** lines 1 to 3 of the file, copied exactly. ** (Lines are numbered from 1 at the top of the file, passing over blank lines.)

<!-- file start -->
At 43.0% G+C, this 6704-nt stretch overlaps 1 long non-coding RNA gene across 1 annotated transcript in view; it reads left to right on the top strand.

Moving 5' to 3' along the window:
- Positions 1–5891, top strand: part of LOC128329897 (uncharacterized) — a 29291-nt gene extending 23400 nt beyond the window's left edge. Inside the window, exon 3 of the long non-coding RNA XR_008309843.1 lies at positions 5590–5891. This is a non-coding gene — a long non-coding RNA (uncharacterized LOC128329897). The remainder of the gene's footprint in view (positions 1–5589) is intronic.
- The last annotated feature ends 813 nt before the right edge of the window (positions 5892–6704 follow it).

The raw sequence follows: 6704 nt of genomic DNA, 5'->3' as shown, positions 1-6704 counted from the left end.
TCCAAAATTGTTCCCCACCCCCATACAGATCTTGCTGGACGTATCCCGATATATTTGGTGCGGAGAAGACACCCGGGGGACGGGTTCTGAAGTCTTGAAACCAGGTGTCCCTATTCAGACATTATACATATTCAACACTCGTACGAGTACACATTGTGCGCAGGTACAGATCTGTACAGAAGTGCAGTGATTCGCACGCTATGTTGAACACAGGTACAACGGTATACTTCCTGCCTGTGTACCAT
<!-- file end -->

At 43.0% G+C, this 6704-nt stretch overlaps 1 long non-coding RNA gene across 1 annotated transcript in view; it reads left to right on the top strand.

Moving 5' to 3' along the window:
- Positions 1–5891, top strand: part of LOC128329897 (uncharacterized) — a 29291-nt gene extending 23400 nt beyond the window's left edge. Inside the window, exon 3 of the long non-coding RNA XR_008309843.1 lies at positions 5590–5891. This is a non-coding gene — a long non-coding RNA (uncharacterized LOC128329897). The remainder of the gene's footprint in view (positions 1–5589) is intronic.